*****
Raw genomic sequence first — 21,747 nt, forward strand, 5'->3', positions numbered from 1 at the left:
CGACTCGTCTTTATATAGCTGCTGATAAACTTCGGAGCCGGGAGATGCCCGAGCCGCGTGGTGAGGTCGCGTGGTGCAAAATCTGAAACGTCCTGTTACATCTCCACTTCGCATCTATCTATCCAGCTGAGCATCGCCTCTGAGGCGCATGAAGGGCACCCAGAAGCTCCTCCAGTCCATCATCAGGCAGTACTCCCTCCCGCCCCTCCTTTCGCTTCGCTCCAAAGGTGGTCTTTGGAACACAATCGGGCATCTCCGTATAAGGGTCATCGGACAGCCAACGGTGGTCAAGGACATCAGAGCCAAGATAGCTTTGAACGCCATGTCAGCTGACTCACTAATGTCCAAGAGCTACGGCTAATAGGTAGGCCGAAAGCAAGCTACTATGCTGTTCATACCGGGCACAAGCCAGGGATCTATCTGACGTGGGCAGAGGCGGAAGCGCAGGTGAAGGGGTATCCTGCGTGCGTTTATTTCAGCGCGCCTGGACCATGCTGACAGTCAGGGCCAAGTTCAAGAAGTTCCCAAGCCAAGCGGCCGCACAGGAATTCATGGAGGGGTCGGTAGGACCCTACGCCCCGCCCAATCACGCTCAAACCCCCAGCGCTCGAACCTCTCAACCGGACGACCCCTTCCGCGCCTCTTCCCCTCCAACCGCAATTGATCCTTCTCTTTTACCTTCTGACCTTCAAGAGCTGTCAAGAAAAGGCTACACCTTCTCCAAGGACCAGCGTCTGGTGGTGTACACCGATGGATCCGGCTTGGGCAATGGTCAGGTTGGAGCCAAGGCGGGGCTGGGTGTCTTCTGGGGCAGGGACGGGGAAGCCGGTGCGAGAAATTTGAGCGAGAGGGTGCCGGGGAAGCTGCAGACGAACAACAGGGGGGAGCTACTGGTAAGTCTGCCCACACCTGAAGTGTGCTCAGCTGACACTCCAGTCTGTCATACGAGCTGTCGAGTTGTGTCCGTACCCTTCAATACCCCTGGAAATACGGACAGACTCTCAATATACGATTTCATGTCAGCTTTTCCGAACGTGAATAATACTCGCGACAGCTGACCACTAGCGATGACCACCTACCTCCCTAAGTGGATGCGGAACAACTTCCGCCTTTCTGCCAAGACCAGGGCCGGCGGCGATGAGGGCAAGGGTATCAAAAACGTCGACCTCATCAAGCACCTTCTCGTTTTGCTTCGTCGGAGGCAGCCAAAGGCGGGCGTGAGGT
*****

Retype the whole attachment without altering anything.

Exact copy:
Raw genomic sequence first — 21,747 nt, forward strand, 5'->3', positions numbered from 1 at the left:
CGACTCGTCTTTATATAGCTGCTGATAAACTTCGGAGCCGGGAGATGCCCGAGCCGCGTGGTGAGGTCGCGTGGTGCAAAATCTGAAACGTCCTGTTACATCTCCACTTCGCATCTATCTATCCAGCTGAGCATCGCCTCTGAGGCGCATGAAGGGCACCCAGAAGCTCCTCCAGTCCATCATCAGGCAGTACTCCCTCCCGCCCCTCCTTTCGCTTCGCTCCAAAGGTGGTCTTTGGAACACAATCGGGCATCTCCGTATAAGGGTCATCGGACAGCCAACGGTGGTCAAGGACATCAGAGCCAAGATAGCTTTGAACGCCATGTCAGCTGACTCACTAATGTCCAAGAGCTACGGCTAATAGGTAGGCCGAAAGCAAGCTACTATGCTGTTCATACCGGGCACAAGCCAGGGATCTATCTGACGTGGGCAGAGGCGGAAGCGCAGGTGAAGGGGTATCCTGCGTGCGTTTATTTCAGCGCGCCTGGACCATGCTGACAGTCAGGGCCAAGTTCAAGAAGTTCCCAAGCCAAGCGGCCGCACAGGAATTCATGGAGGGGTCGGTAGGACCCTACGCCCCGCCCAATCACGCTCAAACCCCCAGCGCTCGAACCTCTCAACCGGACGACCCCTTCCGCGCCTCTTCCCCTCCAACCGCAATTGATCCTTCTCTTTTACCTTCTGACCTTCAAGAGCTGTCAAGAAAAGGCTACACCTTCTCCAAGGACCAGCGTCTGGTGGTGTACACCGATGGATCCGGCTTGGGCAATGGTCAGGTTGGAGCCAAGGCGGGGCTGGGTGTCTTCTGGGGCAGGGACGGGGAAGCCGGTGCGAGAAATTTGAGCGAGAGGGTGCCGGGGAAGCTGCAGACGAACAACAGGGGGGAGCTACTGGTAAGTCTGCCCACACCTGAAGTGTGCTCAGCTGACACTCCAGTCTGTCATACGAGCTGTCGAGTTGTGTCCGTACCCTTCAATACCCCTGGAAATACGGACAGACTCTCAATATACGATTTCATGTCAGCTTTTCCGAACGTGAATAATACTCGCGACAGCTGACCACTAGCGATGACCACCTACCTCCCTAAGTGGATGCGGAACAACTTCCGCCTTTCTGCCAAGACCAGGGCCGGCGGCGATGAGGGCAAGGGTATCAAAAACGTCGACCTCATCAAGCACCTTCTCGTTTTGCTTCGTCGGAGGCAGCCAAAGGCGGGCGTGAGGT